As we count down to Sunday's annular eclipse - coming to a clear sky near you, we trust - herewith some eclipse bits and pieces:
* The word "eclipse" comes from the Greek ekleipsis, meaning "omission" or "failure," that is, something gone wrong. It's cognate with "ellipse" and with "ellipsis," those quaint periods ... found in novels where something (usually racy) is omitted.
* The moon's orbit is tilted about five degrees with respect to the ecliptic, the plane of Earth's orbit around the sun. If it were in the same plane, we'd experience a lunar eclipse every full moon and either a total or annular solar eclipse every new moon.
* In a lifetime of "three score years and ten," a person living in the same location could expect to see about 50 lunar eclipses -- half being total -- and 30 partial solar eclipses. However, that person would only have a 20 percent chance of seeing a total solar eclipse.
* The longest possible duration of a total solar eclipse is 7 minutes 40 seconds, while the maximum total lunar eclipse lasts 1 hour 44 minutes.
* People have been noting eclipses for a long time. Writing in the second century CE, the Greek astronomer Ptolemy discusses Babylonian eclipse records going back to 747 B.C.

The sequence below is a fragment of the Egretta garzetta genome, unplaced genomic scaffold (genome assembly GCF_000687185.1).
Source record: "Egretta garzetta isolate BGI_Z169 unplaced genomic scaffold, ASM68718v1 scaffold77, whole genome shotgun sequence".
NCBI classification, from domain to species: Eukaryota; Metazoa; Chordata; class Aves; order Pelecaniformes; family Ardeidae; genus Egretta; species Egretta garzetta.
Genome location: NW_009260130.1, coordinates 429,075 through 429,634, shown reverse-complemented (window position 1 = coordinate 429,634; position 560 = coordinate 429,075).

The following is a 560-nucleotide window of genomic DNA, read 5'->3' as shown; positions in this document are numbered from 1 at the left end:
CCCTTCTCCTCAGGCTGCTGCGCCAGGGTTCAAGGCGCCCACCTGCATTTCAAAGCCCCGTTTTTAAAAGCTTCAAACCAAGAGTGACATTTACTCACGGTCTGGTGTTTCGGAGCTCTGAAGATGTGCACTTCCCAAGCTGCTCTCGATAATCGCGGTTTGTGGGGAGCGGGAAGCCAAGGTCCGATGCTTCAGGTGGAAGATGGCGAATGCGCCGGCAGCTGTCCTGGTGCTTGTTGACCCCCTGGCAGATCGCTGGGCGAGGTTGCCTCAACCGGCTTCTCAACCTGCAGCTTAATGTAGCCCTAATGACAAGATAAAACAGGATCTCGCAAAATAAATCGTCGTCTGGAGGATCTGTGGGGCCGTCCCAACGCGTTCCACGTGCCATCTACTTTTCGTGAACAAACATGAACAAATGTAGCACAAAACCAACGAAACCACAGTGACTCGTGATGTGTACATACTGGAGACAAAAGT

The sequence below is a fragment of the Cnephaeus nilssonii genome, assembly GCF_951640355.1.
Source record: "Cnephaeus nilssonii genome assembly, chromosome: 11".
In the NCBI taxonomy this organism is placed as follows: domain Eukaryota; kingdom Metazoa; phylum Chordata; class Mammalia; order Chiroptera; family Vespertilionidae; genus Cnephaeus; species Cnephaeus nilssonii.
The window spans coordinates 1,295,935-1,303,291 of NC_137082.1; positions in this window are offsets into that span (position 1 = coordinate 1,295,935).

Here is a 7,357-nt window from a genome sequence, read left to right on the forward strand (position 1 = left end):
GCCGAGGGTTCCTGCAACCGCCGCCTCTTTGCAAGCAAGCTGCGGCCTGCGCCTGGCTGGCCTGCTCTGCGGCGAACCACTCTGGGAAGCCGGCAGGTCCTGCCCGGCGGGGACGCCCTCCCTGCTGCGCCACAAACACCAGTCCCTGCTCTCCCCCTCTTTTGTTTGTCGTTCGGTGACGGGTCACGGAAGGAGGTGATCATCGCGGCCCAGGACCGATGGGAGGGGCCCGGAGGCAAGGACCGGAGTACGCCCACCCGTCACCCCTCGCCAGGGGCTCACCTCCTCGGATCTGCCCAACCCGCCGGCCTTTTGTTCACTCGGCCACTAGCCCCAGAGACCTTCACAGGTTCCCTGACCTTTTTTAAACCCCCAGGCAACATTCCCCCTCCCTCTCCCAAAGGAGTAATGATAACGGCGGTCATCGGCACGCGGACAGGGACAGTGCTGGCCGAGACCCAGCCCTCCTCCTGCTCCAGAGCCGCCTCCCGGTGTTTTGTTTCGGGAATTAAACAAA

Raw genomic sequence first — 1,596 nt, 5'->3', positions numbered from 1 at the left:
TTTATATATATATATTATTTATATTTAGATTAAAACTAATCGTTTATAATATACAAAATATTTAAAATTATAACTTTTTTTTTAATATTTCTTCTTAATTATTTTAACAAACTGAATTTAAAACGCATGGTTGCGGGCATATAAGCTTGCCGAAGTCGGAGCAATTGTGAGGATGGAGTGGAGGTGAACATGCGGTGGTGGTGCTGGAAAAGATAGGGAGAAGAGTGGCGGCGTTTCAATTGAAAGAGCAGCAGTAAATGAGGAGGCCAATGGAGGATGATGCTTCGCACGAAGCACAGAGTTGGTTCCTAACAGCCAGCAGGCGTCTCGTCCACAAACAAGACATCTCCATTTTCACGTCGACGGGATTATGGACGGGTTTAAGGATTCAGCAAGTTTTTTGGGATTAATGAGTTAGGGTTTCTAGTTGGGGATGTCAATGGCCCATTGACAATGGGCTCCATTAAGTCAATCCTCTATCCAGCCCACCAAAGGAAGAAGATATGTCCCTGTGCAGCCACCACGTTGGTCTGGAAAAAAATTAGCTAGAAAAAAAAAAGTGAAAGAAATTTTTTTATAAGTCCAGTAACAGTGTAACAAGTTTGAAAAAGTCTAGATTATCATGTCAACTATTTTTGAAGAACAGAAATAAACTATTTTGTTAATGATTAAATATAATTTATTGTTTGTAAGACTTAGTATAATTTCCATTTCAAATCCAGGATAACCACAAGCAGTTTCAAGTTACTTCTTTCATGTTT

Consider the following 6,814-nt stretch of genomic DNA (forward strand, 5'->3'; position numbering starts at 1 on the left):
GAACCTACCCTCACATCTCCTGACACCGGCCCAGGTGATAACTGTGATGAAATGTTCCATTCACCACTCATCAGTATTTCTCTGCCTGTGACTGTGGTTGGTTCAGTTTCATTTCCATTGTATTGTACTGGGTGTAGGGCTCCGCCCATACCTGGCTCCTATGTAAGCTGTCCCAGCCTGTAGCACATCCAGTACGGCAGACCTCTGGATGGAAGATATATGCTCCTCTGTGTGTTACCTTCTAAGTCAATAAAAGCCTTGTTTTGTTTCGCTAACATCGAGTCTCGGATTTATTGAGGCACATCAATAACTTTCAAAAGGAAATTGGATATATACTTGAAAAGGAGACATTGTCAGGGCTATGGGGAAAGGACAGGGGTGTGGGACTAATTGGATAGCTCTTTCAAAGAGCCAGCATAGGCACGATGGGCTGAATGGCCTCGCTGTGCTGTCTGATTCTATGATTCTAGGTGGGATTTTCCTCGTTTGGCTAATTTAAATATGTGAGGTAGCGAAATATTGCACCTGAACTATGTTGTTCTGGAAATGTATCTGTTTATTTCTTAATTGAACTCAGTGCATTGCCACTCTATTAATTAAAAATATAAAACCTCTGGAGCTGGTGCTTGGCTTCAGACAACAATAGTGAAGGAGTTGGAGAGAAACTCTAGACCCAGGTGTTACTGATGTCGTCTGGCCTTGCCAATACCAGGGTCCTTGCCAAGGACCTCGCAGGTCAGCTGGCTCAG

* According to Herodotus, Thales of Miletus predicted the eclipse of May 28, 585 BCE. He probably did so using the "saros" cycle discovered by the Babylonians, a mathematical coincidence that results in approximately the same configuration of sun, moon and Earth every 18 years 11 days 8 hours (ignoring leap years).
* That 585 BCE eclipse gives us the first definitive date for a historical event, in this case, the end of a war. The Lydians and Medes were in the middle of a battle when (again according to Herodotus) "... the day was suddenly turned to night ... so they ceased from fighting, and both parties were the more zealous to make peace."
* The ancient Chinese attributed the fortunes of the emperor and his family to eclipses. The Han Dynasty record for the total solar eclipse of Jan. 18, 120 CE includes the commentary, "Teng, the Empress Dowager, showed aversion to it. Two years and three months later, she died."
* The length of the day is increasing by nearly two milliseconds per century, mainly due to the braking effect of tides (Field Notes, Jan. 6, 2011). Ancient eclipse records help astronomers calculate how fast Earth is slowing, because if the length of the day were constant, you would have had to be 2,500 miles west of Babylon to see the total solar eclipse of April 15, 136 BCE. But according to a clay tablet from Babylon, now in the British Museum, "24 us (96 minutes) after sunrise, a solar eclipse obscured the sun on the southwest side ... Venus and Mercury were visible." That 2,500 miles "lost" over 21 centuries gives the average rate of slowing.
As Barry Evans' (firstname.lastname@example.org) emerged many years ago from the Imam Reza mosque in Mashad, Iran (one of the three holiest Shia shrines), the moon had magically turned to copper: a total lunar eclipse.